Reversing our Wayward Direction

Running from Victory, Searching for a New Way Forward

By Andrew L. Pate, Jr.

Let's stop fooling ourselves.  We will never fully understand the Trump presidency, how and why it became reality.  Which will not stop us from trying.  Pages and pages will be composed and published over many years in excessive explanation.  But in the end, after all the studies have been completed, most likely we citizens of the United States will remain mystified by the four presidential years 2016-2020.

So, let us try a simple observation from which to seek solutions to the sharp divisions that have so alienated us:

Sometime, early in the 21st century, we Americans as "a people" went to sleep only to awaken in 2016 to a real-life nightmare, to a chaotic political world we never before imagined possible:  one Donald J. Trump,  a TV reality billionaire with no political experience whatsoever and very little understanding of American history and America's core values had been elected leader of the free world.

Clearly, we Americans who had long gloried  in our past were stunned and rudely confronted with the fact that we had forgotten exactly why we had been great.  So it was, under duress, we the people  discovered we did not understand who we were, or who we are, or precisely how we came to be.  Consequently, from 2016-2020 we stumbled and fumbled, confused and uncertain about our future, and even, about whether there was to be one.

Seniors now, with 244 years of independence behind us, it is as though in 2020 a crippling form of national Alzheimer's besieged us.  Yes, we do still remember Pearl Harbor, the Holocaust and WWII, but not very well their causes and the dangers to freedom we were forced to protect with our very lives.  And we do still mourn over  the Korean and Vietnam wars, but too few among us understand why we do.

In short, our basic problem can be meaningfully described as one of memory.  We've lost contact with our most precious remembrances and don't know how to recover them.  And the good memories  that we can recall, about how we won the wars and moved toward equality among the races and for women, too few among us fully comprehend what happened, surely not sufficiently well enough to communicate real insight about those events to others as well as among ourselves.

And, as is widely acknowledged, the separations among us are separations that reflect our education, or lack thereof. The one-third of our citizens who hold college degrees see things quite differently from those who have none, or who have had relatively  little formal education beyond high school

Citizens with or without college education are to be found on both sides of our 2020 political divisions to be sure.  But the essential alignment, those with are bitterly against Trump and those without are passionately for him.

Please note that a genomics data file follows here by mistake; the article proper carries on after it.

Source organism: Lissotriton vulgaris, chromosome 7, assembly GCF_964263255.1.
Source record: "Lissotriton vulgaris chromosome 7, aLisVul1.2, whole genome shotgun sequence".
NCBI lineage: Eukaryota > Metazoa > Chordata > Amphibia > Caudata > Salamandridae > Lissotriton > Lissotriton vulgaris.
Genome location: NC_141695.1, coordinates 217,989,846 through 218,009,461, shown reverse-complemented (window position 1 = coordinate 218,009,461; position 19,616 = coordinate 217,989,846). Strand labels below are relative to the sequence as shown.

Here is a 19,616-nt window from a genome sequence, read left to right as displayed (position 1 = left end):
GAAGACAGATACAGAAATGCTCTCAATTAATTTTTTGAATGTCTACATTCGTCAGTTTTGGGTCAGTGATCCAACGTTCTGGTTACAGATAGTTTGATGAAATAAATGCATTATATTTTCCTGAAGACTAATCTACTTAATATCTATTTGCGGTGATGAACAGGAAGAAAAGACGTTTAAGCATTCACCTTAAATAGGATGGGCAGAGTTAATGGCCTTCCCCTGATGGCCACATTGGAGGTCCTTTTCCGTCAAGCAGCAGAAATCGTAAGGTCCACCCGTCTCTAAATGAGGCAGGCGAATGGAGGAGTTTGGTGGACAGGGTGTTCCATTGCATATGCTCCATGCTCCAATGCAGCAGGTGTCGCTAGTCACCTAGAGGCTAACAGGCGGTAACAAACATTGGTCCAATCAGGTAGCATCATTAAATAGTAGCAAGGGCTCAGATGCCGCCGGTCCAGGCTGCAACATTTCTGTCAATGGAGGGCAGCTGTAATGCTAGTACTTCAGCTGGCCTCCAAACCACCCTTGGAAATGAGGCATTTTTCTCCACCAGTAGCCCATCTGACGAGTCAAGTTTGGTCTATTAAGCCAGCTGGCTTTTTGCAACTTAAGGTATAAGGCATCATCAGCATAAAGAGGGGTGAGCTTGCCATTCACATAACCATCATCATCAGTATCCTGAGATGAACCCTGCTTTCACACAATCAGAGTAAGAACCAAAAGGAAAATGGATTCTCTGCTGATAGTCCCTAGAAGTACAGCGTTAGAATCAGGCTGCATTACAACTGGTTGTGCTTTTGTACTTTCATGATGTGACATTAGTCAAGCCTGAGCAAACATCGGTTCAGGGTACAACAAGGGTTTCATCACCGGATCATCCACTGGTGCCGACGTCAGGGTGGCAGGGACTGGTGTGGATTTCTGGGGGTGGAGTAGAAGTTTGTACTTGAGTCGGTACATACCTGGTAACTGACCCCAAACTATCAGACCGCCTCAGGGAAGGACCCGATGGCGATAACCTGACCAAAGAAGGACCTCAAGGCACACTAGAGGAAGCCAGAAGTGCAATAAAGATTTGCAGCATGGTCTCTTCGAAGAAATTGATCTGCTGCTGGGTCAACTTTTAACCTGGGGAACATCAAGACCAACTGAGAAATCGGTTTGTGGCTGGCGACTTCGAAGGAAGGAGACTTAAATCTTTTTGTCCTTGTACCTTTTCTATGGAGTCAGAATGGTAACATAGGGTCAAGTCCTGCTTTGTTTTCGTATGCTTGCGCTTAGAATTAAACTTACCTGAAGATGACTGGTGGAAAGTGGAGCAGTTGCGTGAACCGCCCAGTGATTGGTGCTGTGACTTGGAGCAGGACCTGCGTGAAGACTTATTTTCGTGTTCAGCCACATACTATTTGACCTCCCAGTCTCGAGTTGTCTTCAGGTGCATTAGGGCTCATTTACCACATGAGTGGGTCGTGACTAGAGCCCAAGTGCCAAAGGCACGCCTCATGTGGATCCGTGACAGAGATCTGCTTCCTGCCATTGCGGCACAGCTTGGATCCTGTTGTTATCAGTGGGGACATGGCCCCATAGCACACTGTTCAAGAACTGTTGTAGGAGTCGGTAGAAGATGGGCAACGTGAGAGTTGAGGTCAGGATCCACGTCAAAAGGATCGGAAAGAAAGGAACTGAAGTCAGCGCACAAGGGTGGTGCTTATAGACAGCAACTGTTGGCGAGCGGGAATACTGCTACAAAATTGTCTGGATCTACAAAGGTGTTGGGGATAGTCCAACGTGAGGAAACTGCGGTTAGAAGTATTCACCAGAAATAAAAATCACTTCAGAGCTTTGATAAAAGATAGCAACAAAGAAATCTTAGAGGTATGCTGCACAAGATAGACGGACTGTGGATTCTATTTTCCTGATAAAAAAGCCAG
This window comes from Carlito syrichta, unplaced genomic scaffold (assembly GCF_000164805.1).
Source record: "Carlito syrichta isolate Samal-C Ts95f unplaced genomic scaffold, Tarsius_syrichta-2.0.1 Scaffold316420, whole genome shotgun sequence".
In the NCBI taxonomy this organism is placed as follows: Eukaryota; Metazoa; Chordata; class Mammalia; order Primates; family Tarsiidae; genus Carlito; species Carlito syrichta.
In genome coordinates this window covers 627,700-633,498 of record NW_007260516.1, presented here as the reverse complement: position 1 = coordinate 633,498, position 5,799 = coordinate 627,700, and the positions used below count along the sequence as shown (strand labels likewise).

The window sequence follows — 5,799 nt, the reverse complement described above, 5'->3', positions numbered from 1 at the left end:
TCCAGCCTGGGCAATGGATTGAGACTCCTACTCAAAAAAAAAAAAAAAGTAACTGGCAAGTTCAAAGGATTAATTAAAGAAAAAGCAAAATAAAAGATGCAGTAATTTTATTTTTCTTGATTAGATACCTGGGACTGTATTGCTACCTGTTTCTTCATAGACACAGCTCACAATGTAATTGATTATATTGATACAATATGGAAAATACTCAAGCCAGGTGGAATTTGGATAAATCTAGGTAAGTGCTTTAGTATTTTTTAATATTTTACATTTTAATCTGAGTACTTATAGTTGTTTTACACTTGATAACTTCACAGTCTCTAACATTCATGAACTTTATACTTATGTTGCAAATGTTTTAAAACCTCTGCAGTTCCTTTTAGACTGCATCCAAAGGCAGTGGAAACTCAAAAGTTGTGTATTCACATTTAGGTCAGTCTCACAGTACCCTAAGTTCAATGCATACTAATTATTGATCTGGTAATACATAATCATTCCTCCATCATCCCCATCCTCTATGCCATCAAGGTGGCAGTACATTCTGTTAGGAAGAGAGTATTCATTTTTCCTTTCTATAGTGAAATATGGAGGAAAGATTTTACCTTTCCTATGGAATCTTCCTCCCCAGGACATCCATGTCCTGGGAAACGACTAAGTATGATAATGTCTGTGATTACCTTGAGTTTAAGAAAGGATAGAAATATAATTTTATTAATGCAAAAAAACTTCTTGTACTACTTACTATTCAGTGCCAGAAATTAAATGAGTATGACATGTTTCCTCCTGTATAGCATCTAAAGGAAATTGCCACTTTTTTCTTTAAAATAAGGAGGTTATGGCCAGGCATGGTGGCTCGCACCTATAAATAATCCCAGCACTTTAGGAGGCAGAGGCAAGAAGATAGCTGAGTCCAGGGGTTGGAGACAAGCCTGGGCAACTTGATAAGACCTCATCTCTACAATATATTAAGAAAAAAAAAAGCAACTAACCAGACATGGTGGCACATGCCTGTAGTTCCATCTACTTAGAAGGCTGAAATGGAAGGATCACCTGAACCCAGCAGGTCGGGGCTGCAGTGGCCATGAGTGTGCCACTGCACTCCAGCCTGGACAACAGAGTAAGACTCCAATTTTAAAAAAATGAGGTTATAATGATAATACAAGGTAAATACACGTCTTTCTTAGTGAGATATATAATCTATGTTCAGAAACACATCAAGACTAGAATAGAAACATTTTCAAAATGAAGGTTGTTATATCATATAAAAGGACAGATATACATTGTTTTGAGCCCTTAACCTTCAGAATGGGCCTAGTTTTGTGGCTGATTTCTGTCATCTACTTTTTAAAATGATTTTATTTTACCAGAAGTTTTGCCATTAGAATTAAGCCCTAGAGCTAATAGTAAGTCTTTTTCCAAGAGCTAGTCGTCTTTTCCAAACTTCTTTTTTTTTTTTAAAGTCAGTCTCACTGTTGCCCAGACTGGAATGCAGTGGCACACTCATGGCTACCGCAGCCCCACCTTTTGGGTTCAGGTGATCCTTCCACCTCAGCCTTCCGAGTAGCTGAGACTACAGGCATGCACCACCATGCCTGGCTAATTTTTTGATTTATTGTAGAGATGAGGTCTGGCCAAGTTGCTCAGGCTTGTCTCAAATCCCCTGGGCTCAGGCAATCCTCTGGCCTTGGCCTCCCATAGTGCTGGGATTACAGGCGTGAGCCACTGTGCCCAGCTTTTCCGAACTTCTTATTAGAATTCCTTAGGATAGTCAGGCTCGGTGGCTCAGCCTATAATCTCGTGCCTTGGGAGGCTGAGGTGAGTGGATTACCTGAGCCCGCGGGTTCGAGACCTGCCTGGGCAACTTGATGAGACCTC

If we are to come together and mold a more promising future, obviously both sides must want to. And from where I sit, the greater onus falls upon the educated.  We who do know something of our history and its heritage must lead the way and reach out to those who have not enjoyed our country's blessings as much as we have.  We must understand them and do for them what we have said they need to give us and the world—empathy and mature understanding

In summation, we who have had instilled in us a pragmatic understanding of our essential values and laws are being called upon to share that knowledge while at the same time offering understanding and leadership to those who are without that knowledge.

Above all, we with college backgrounds are being asked to understand and accept the humanity of those who do not see things as we do.  For they have been placed at a serious disadvantage with respect to jobs and opportunities.  And we have misjudged them.  We have, one could rightly say, "snubbed them," leading  them to be justifiably resentful of our assumed superiority.

Blame falls on both sides.

That said, I repeat, the greater responsibility for bridging the gap falls upon whose of us who have been college educated  and enjoyed the several privileges our society has granted us; and fulfilling our responsibilities demands hat we  acknowledge our own prejudices and shortcomings.

Our mainline churches can help by offering worship and other assemblies  for people of all classes and races.  For every American needs a place where he or she can talk over their thoughts  and grievances with their fellow citizens..

Businesses can offer exciting refreshing courses in American history and government, with inducements for promotions and salary increases.

What we have forgotten, we must relearn.  Otherwise, we may succumb to our senility.



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